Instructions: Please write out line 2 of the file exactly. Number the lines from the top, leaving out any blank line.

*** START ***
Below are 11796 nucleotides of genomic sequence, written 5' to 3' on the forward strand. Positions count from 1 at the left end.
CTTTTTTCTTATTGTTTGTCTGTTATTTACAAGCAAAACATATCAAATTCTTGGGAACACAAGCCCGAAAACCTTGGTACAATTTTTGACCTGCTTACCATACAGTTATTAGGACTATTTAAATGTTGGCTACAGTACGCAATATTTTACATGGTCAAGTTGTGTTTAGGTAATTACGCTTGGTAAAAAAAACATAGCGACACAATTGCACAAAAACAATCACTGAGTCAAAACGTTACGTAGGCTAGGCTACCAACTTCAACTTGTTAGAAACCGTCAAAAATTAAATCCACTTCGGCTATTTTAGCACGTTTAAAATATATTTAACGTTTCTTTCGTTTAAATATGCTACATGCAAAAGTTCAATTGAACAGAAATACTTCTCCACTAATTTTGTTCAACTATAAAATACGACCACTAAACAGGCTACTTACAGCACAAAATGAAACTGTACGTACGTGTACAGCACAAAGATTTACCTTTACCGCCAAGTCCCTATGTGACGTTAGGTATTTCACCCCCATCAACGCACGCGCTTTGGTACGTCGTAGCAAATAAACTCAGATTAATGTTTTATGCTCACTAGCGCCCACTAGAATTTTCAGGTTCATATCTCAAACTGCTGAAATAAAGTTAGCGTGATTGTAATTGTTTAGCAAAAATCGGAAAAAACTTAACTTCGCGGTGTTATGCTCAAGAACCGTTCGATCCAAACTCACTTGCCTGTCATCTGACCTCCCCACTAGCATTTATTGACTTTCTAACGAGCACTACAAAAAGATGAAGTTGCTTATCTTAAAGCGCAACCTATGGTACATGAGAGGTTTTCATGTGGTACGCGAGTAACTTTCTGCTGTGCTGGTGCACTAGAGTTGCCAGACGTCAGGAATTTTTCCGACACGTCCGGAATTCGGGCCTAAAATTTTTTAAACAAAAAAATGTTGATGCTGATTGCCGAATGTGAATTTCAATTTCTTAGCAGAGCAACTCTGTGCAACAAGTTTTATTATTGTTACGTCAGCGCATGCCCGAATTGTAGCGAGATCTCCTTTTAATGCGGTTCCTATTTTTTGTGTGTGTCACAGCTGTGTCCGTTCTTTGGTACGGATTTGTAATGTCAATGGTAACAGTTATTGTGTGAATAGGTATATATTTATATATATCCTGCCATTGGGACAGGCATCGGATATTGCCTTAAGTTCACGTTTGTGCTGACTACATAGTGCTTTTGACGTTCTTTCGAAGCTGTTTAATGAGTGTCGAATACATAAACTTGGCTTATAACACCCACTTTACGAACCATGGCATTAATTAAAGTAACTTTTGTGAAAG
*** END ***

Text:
CTTTTTTCTTATTGTTTGTCTGTTATTTACAAGCAAAACATATCAAATTCTTGGGAACACAAGCCCGAAAACCTTGGTACAATTTTTGACCTGCTTACCATACAGTTATTAGGACTATTTAAATGTTGGCTACAGTACGCAATATTTTACATGGTCAAGTTGTGTTTAGGTAATTACGCTTGGTAAAAAAAACATAGCGACACAATTGCACAAAAACAATCACTGAGTCAAAACGTTACGTAGGCTAGGCTACCAACTTCAACTTGTTAGAAACCGTCAAAAATTAAATCCACTTCGGCTATTTTAGCACGTTTAAAATATATTTAACGTTTCTTTCGTTTAAATATGCTACATGCAAAAGTTCAATTGAACAGAAATACTTCTCCACTAATTTTGTTCAACTATAAAATACGACCACTAAACAGGCTACTTACAGCACAAAATGAAACTGTACGTACGTGTACAGCACAAAGATTTACCTTTACCGCCAAGTCCCTATGTGACGTTAGGTATTTCACCCCCATCAACGCACGCGCTTTGGTACGTCGTAGCAAATAAACTCAGATTAATGTTTTATGCTCACTAGCGCCCACTAGAATTTTCAGGTTCATATCTCAAACTGCTGAAATAAAGTTAGCGTGATTGTAATTGTTTAGCAAAAATCGGAAAAAACTTAACTTCGCGGTGTTATGCTCAAGAACCGTTCGATCCAAACTCACTTGCCTGTCATCTGACCTCCCCACTAGCATTTATTGACTTTCTAACGAGCACTACAAAAAGATGAAGTTGCTTATCTTAAAGCGCAACCTATGGTACATGAGAGGTTTTCATGTGGTACGCGAGTAACTTTCTGCTGTGCTGGTGCACTAGAGTTGCCAGACGTCAGGAATTTTTCCGACACGTCCGGAATTCGGGCCTAAAATTTTTTAAACAAAAAAATGTTGATGCTGATTGCCGAATGTGAATTTCAATTTCTTAGCAGAGCAACTCTGTGCAACAAGTTTTATTATTGTTACGTCAGCGCATGCCCGAATTGTAGCGAGATCTCCTTTTAATGCGGTTCCTATTTTTTGTGTGTGTCACAGCTGTGTCCGTTCTTTGGTACGGATTTGTAATGTCAATGGTAACAGTTATTGTGTGAATAGGTATATATTTATATATATCCTGCCATTGGGACAGGCATCGGATATTGCCTTAAGTTCACGTTTGTGCTGACTACATAGTGCTTTTGACGTTCTTTCGAAGCTGTTTAATGAGTGTCGAATACATAAACTTGGCTTATAACACCCACTTTACGAACCATGGCATTAATTAAAGTAACTTTTGTGAAAG